Investigating RNA-seq Time-Series Data Using Dynamic DEX Methods

The newly emerging RNA-seq technology enables the study of the transcriptional program of various types of time-series experimental designs underlying the development and evolution of complex organisms. A more robust and precise methodology is needed to fully understand the complex temporal patterns that contribute to biological questions in their developmental systems so as to better understand the causal relationship between gene expression and time. This is not a trivial problem and makes it difficult to study them without a sophisticated statistical method. The identification and characterization in RNA-specific time-series expression profiles has been a long-standing challenge. As an alternative, static methods, limited but intuitive, have been applied for RNA-seq time-series data (Kvam et al., 2012; Rapaport et al., 2013; Soneson and Delorenzi, 2013). The current analytical limitation of static methods will be overcome with more rigorous dynamic methods that account for sequential correlation on time-series expression profiles as the cost of sequencing continues to decline and the appropriate number of samples and time points become available.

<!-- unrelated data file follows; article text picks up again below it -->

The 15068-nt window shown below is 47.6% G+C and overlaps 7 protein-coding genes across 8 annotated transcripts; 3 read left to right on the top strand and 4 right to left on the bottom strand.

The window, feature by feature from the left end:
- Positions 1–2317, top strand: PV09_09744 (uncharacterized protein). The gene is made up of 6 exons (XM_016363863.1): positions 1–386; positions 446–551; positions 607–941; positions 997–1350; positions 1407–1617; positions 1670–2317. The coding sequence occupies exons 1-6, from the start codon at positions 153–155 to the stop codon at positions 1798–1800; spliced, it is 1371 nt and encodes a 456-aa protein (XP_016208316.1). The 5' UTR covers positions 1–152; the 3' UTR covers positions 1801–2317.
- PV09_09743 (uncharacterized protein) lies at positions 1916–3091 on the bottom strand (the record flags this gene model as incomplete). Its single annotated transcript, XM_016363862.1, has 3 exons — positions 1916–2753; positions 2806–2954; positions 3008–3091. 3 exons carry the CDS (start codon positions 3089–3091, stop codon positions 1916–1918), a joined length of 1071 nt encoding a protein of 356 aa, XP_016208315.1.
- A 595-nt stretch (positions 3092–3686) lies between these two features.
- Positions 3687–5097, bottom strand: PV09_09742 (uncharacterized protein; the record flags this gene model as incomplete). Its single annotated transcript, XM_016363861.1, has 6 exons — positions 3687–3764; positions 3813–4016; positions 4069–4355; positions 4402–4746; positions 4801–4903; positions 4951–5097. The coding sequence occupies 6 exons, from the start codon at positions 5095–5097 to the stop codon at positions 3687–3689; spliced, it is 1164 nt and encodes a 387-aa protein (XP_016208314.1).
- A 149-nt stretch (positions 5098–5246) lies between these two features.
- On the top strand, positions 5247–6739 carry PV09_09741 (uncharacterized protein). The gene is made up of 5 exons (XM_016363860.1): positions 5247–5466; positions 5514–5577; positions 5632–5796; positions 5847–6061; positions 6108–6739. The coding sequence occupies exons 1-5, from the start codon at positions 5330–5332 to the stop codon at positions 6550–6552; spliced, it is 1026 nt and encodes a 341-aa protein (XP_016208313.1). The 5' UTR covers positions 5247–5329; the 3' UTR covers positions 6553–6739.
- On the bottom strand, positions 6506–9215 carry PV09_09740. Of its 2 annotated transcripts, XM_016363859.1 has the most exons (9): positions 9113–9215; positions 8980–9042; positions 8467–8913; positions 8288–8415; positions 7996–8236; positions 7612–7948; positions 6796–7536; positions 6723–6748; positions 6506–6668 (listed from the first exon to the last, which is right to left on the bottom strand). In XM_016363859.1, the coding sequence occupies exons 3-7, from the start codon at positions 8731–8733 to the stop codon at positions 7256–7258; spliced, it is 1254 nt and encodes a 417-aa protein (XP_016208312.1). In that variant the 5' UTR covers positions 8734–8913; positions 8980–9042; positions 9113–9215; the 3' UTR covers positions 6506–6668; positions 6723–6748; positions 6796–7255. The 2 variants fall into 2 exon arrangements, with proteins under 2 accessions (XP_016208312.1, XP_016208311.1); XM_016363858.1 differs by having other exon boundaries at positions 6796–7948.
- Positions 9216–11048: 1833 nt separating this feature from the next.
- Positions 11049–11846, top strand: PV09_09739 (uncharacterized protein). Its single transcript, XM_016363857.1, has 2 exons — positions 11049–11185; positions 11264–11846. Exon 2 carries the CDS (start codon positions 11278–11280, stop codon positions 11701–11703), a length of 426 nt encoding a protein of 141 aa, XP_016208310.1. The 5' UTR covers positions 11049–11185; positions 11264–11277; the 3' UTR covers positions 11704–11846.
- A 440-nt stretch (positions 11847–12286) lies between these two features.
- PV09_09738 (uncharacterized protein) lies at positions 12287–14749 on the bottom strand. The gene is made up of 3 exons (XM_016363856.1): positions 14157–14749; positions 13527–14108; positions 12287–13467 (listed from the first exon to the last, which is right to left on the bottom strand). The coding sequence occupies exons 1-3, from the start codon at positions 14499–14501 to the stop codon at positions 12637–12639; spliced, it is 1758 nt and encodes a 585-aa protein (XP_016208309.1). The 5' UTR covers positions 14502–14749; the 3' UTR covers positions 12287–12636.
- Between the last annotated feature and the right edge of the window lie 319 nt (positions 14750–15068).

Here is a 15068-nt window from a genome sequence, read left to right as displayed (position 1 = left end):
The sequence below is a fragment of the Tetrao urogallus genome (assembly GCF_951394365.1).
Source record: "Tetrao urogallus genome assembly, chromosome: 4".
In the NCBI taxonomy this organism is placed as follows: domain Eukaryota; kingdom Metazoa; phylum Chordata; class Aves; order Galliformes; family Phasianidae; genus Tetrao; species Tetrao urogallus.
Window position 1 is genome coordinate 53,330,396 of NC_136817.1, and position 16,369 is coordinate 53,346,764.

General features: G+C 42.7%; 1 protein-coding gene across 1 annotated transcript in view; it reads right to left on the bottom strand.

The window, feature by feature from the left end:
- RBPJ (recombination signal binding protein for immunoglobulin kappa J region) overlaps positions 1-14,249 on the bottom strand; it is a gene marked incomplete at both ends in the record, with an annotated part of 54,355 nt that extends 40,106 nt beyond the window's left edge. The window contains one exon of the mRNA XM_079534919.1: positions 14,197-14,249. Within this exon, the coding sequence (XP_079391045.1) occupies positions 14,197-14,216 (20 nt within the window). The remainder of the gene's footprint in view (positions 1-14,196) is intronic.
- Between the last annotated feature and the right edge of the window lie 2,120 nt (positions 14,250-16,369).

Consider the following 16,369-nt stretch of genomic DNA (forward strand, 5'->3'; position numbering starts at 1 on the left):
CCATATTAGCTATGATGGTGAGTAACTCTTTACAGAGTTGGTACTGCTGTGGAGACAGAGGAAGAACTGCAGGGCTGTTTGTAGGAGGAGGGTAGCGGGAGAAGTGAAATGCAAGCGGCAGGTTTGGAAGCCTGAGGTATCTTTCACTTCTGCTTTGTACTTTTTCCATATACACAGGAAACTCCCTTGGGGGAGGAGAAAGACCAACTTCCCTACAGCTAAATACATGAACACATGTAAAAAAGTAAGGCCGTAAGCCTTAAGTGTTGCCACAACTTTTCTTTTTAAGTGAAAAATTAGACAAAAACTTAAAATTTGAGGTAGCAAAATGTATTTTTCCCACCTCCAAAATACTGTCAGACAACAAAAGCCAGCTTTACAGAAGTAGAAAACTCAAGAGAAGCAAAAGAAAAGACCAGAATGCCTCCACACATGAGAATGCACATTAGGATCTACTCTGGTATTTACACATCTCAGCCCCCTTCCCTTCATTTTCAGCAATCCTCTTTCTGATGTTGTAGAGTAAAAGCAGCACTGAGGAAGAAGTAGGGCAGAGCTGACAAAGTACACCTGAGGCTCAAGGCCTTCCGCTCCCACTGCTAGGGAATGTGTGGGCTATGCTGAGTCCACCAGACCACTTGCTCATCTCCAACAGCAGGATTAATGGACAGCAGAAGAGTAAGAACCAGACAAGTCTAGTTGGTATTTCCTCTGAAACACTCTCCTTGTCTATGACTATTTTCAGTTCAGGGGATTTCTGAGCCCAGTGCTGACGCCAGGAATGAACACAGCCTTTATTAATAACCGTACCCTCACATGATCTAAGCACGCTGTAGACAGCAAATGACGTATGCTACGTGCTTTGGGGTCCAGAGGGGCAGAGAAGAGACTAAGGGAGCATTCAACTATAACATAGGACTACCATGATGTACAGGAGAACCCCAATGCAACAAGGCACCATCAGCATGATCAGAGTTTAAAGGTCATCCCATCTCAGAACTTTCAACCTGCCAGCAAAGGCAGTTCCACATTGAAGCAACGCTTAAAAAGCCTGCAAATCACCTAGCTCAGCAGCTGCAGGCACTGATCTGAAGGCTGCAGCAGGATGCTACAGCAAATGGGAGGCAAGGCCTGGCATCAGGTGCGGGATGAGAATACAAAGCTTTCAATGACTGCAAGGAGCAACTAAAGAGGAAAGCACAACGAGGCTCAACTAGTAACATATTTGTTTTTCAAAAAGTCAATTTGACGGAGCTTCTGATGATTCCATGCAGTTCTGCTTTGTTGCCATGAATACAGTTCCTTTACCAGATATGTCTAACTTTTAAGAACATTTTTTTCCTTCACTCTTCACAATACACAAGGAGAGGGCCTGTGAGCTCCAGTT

Accordingly, the issue of development of methodologies in RNA-seq time-series data has emerged as a new syndrome in this field, following by statistical methods to detect changes of expression in pairwise comparisons. Prior to exploration and deep discussion on dynamic methods, an understanding of the pros and cons of different static methods is critical to enumerating the specific benefits of the temporal aspects and the future direction of applications of robust new methods of dynamic time-series RNA-seq data in a given biological context. The advantages and limitations of the existing static methods in the identification of DEX were comprehensively reviewed in the previous sections.

The important question of how many time points (data points) and replicates should be used to identify a particular temporal expression pattern might be raised in the beginning of the experiment to increase power and efficiency, since the cost of sequencing data in time-series is not insignificant (Auer and Doerge, 2010; Fang and Cui, 2011; Pauli et al., 2012; Busby et al., 2013).